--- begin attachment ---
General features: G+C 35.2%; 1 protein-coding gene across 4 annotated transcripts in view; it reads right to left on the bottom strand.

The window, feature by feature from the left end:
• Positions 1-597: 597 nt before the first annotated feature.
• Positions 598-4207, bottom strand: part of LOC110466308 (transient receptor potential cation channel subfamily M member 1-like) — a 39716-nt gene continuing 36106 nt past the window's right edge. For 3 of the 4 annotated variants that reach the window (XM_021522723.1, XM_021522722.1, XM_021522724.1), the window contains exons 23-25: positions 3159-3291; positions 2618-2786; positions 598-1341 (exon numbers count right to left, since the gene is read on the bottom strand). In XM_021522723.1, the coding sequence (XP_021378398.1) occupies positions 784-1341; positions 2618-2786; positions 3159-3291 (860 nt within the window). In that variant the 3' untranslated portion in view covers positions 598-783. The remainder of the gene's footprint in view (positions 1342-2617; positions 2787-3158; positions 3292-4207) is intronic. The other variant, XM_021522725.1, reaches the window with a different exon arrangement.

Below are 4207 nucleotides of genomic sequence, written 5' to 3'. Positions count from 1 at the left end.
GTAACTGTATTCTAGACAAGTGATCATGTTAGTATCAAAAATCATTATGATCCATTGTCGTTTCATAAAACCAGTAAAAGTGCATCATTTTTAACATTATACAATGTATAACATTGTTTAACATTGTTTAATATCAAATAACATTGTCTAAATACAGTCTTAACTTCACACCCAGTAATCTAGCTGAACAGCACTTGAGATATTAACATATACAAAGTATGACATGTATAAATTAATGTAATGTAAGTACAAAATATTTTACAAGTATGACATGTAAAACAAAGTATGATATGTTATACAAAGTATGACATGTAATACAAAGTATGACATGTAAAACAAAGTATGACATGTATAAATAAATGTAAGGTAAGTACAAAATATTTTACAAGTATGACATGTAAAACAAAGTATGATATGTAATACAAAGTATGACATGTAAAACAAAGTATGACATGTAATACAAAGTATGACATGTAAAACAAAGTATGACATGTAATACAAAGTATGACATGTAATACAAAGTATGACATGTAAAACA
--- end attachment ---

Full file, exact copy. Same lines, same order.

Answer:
General features: G+C 35.2%; 1 protein-coding gene across 4 annotated transcripts in view; it reads right to left on the bottom strand.

The window, feature by feature from the left end:
• Positions 1-597: 597 nt before the first annotated feature.
• Positions 598-4207, bottom strand: part of LOC110466308 (transient receptor potential cation channel subfamily M member 1-like) — a 39716-nt gene continuing 36106 nt past the window's right edge. For 3 of the 4 annotated variants that reach the window (XM_021522723.1, XM_021522722.1, XM_021522724.1), the window contains exons 23-25: positions 3159-3291; positions 2618-2786; positions 598-1341 (exon numbers count right to left, since the gene is read on the bottom strand). In XM_021522723.1, the coding sequence (XP_021378398.1) occupies positions 784-1341; positions 2618-2786; positions 3159-3291 (860 nt within the window). In that variant the 3' untranslated portion in view covers positions 598-783. The remainder of the gene's footprint in view (positions 1342-2617; positions 2787-3158; positions 3292-4207) is intronic. The other variant, XM_021522725.1, reaches the window with a different exon arrangement.

Below are 4207 nucleotides of genomic sequence, written 5' to 3'. Positions count from 1 at the left end.
GTAACTGTATTCTAGACAAGTGATCATGTTAGTATCAAAAATCATTATGATCCATTGTCGTTTCATAAAACCAGTAAAAGTGCATCATTTTTAACATTATACAATGTATAACATTGTTTAACATTGTTTAATATCAAATAACATTGTCTAAATACAGTCTTAACTTCACACCCAGTAATCTAGCTGAACAGCACTTGAGATATTAACATATACAAAGTATGACATGTATAAATTAATGTAATGTAAGTACAAAATATTTTACAAGTATGACATGTAAAACAAAGTATGATATGTTATACAAAGTATGACATGTAATACAAAGTATGACATGTAAAACAAAGTATGACATGTATAAATAAATGTAAGGTAAGTACAAAATATTTTACAAGTATGACATGTAAAACAAAGTATGATATGTAATACAAAGTATGACATGTAAAACAAAGTATGACATGTAATACAAAGTATGACATGTAAAACAAAGTATGACATGTAATACAAAGTATGACATGTAATACAAAGTATGACATGTAAAACA